On the prospects of Virilio’s pedagogy of the image

Educational Philosophy and Theory 53 (7):706-718 (2021)
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Devoted to the late Paul Virilio (1932–2018) and in the advent of debates surrounding the Anthropocene and in light of corresponding changes to conceptions of scale and image, this paper attempts to extrapolate a Virilian pedagogy of the image. It is Virilio’s work which remains timely and singularly fecund in this area and it is for this reason that it may help to shape a new pedagogy of scale and image. This may allow us to better grasp the decentring of human conceptions of time and space as we come to better understand the vastness of cosmological space and time. To demonstrate this, his work is read in tandem with Félix Guattari’s work on ecosophy and Bernard Stiegler’s work on negentropy to show how Virilio’s critique of the diminishment of perspective diverges from their respective approaches to forge an arresting pedagogy of the image vis-à-vis geographical and ecological conceptions of Earthly spatial and temporal scale. The perceived poverty of Earthly perspective is read in the light of a scalar perspectivism which understands the enormity of the universe and humanity’s microscopic place within it. As Virilio is concerned with the changes in scale which manifest with the onset of globalization, the question arises as to how an applied dromology (that is the philosophy of speed) may work alongside both Guattari’s schizoanalytic and ecosophical research and Stiegler's pharmacology of the image in a way that mounts a robust and unique critique of the mental pollution of the image as such. Here the pedagogical implications are significant as the diminishment of world perspective for Virilio – a consequence of the singular global time of capital – devastates our understanding of the cosmos. This understanding of the poverty of scale and perspective is contrasted with a multiscalar approach to the world, which is itself searching for a philosophical and pedagogical response to the reduction of the world to nothing.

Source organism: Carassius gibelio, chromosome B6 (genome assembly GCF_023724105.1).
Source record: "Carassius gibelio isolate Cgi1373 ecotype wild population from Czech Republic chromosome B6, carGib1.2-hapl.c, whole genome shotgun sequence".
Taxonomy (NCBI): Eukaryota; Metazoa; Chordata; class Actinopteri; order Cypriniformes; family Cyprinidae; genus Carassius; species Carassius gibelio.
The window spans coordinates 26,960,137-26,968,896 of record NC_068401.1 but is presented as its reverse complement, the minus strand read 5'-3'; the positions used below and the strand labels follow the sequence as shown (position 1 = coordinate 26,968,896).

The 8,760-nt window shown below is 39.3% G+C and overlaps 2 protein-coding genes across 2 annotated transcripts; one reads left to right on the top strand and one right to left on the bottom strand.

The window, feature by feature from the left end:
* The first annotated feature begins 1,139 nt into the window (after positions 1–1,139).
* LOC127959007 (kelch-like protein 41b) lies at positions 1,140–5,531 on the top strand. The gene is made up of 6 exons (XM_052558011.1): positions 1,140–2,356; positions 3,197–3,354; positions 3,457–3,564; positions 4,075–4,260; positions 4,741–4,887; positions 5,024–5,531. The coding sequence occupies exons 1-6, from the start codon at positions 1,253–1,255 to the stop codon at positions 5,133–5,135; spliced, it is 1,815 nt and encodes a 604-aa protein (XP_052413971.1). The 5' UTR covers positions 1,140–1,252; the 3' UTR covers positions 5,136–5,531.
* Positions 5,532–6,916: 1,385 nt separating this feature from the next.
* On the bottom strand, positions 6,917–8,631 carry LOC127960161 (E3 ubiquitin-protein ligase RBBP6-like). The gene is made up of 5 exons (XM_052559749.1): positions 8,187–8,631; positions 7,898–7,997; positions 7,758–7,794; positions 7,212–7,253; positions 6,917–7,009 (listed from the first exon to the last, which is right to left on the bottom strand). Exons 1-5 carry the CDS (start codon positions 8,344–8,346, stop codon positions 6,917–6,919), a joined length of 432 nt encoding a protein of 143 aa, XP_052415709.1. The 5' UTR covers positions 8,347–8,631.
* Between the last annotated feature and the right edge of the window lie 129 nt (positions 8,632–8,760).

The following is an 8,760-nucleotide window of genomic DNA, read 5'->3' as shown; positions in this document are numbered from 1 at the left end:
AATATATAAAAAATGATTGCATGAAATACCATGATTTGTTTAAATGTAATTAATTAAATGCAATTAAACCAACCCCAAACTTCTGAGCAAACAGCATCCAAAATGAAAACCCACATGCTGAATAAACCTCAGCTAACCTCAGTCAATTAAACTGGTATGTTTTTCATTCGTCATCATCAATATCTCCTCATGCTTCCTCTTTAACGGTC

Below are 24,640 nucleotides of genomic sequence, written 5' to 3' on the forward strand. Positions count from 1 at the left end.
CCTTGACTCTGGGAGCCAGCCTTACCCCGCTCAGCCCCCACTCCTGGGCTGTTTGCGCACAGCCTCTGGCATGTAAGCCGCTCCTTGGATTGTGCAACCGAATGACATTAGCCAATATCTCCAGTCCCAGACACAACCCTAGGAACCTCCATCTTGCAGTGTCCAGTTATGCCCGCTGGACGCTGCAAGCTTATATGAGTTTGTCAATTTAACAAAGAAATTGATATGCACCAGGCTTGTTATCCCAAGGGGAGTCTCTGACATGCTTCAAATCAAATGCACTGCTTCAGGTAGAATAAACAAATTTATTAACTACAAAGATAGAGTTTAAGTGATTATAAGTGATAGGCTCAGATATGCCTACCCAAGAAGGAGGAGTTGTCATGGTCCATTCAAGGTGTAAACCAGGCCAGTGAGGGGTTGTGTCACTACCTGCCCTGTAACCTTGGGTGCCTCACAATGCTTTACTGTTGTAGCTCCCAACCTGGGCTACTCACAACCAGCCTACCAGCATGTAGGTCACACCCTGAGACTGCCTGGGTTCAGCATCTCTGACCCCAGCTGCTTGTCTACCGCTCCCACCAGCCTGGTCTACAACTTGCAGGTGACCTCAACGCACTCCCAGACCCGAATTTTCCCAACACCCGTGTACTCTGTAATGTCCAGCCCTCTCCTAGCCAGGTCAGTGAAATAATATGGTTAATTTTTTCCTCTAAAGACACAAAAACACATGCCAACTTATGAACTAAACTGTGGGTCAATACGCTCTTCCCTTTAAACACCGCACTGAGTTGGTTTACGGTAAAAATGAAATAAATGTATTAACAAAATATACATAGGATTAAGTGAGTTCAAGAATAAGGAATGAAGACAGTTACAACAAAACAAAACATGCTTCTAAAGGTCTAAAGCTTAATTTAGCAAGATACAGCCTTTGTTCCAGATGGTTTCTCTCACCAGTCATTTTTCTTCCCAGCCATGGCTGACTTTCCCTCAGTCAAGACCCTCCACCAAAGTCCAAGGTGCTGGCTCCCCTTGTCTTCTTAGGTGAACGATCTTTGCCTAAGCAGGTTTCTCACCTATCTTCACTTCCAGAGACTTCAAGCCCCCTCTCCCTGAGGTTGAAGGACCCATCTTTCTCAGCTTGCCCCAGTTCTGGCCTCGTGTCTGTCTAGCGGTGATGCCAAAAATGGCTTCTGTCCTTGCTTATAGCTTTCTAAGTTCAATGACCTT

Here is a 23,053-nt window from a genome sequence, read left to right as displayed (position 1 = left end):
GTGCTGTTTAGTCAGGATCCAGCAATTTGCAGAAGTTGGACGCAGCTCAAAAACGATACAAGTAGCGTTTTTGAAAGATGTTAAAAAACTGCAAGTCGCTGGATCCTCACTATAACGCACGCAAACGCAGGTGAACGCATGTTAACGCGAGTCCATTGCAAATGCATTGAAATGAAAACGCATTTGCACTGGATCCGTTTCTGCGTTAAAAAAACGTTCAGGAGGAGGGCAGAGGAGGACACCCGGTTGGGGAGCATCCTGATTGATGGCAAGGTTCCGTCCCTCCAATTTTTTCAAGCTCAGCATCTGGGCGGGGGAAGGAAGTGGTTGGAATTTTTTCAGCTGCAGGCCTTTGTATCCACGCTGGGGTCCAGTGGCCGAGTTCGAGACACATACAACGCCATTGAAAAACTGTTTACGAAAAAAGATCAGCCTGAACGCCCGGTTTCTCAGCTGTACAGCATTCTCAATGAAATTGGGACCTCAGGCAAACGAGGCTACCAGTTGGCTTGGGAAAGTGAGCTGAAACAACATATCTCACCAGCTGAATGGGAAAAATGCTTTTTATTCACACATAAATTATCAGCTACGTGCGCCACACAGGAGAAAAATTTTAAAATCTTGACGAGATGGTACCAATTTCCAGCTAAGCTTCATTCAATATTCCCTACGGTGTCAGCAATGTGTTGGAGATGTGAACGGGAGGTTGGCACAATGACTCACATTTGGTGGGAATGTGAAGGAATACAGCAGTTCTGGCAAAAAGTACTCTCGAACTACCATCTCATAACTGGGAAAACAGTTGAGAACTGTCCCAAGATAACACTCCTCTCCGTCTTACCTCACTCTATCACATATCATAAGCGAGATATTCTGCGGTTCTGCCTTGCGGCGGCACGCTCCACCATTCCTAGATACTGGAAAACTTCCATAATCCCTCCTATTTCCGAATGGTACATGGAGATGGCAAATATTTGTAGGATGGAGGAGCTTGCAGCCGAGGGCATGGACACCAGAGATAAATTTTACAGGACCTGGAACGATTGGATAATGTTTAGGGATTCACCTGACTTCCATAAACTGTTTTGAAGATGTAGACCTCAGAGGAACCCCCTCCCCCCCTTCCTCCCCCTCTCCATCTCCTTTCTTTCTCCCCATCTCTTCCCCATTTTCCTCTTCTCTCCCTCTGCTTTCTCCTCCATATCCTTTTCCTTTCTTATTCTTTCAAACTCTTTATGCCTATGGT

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Joff Bradley
Teikyo University

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References found in this work

The Question concerning Technology and Other Essays.Martin Heidegger & William Lovitt - 1981 - International Journal for Philosophy of Religion 12 (3):186-188.
The Three Ecologies.Félix Guattari - 2000 - New York: Continuum.
Technics and Time, 2: Disorientation.Bernard Stiegler - 1998 - Stanford University Press.

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